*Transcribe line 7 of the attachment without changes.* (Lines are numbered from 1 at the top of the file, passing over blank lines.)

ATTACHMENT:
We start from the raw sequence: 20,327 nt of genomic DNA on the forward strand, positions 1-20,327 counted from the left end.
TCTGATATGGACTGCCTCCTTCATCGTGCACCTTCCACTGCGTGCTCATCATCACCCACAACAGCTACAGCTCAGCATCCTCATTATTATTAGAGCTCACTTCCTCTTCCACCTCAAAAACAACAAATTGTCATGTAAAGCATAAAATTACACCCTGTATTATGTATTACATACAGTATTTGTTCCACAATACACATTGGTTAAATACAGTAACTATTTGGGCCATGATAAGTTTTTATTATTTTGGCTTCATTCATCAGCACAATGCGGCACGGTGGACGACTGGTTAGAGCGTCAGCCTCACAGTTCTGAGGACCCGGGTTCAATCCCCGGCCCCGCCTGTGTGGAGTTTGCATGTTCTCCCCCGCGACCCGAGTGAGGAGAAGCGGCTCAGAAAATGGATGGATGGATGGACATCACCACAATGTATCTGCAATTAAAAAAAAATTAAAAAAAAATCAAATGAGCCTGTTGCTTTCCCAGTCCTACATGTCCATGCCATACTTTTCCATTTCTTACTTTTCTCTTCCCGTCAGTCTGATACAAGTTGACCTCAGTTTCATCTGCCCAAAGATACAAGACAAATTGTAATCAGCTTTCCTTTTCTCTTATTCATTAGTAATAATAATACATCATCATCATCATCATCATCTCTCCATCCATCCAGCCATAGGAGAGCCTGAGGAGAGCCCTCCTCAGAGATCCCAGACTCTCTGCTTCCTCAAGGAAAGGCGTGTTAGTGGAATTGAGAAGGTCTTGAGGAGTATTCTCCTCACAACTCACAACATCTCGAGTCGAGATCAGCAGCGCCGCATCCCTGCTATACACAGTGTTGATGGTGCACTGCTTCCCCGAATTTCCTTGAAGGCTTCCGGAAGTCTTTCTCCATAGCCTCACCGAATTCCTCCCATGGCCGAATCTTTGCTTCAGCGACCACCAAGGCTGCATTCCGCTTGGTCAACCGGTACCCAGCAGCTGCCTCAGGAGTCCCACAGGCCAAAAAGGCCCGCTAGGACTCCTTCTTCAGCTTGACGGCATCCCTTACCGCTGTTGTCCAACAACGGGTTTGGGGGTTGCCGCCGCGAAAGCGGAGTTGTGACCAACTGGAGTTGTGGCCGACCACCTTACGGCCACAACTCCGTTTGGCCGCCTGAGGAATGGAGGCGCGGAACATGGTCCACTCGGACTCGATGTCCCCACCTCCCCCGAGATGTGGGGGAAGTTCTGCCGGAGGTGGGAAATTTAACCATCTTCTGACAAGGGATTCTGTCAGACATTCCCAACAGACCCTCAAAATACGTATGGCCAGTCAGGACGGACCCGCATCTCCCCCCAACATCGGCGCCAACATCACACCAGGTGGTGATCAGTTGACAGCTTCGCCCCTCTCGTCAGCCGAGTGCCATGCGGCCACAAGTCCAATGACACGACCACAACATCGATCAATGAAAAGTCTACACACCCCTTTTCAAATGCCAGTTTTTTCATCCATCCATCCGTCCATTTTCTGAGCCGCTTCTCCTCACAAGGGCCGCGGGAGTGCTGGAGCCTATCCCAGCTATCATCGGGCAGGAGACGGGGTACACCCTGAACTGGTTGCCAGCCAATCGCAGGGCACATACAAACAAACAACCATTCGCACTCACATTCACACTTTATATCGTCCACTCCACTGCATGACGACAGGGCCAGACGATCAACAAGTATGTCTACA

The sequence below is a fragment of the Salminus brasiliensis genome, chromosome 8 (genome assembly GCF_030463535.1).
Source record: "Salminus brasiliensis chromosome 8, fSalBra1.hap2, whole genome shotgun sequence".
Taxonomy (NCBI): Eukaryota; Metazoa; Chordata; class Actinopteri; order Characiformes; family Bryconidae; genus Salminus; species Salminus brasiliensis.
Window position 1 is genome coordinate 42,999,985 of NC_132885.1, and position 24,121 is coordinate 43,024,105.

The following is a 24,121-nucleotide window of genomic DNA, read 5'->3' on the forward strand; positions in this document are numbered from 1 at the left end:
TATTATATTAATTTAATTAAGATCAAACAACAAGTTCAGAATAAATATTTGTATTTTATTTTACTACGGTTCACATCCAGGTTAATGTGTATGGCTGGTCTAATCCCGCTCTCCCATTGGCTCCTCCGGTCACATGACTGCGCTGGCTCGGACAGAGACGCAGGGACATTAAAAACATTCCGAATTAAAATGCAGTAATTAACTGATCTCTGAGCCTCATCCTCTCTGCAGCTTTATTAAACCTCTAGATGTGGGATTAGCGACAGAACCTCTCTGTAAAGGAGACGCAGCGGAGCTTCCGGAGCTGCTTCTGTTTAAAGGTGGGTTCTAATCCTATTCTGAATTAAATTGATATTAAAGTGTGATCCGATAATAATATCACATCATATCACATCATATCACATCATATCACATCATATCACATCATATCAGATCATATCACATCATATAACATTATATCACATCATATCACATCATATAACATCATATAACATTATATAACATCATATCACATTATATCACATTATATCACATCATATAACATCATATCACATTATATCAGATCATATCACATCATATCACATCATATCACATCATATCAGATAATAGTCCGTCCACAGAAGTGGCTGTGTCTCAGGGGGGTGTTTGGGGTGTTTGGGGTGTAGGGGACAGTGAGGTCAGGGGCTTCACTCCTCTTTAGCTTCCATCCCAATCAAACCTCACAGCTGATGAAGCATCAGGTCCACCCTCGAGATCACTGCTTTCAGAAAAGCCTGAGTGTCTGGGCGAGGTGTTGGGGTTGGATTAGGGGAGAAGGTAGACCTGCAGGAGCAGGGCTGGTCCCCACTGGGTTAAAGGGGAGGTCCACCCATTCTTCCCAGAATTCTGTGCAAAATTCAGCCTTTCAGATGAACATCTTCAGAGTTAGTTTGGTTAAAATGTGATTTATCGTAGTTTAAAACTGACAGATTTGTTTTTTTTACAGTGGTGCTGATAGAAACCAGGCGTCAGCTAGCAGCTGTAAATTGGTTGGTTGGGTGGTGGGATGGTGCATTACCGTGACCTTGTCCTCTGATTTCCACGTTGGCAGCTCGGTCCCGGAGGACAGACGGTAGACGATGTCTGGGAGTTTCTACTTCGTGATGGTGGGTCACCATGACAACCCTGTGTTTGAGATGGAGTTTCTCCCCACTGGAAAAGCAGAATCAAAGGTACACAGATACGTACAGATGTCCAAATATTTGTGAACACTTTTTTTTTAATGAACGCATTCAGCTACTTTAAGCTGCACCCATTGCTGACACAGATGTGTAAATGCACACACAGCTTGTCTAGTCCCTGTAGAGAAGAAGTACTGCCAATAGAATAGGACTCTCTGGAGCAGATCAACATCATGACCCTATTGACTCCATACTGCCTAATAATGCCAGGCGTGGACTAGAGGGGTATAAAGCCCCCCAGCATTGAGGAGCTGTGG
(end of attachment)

The following is a 24,121-nucleotide window of genomic DNA, read 5'->3' on the forward strand; positions in this document are numbered from 1 at the left end: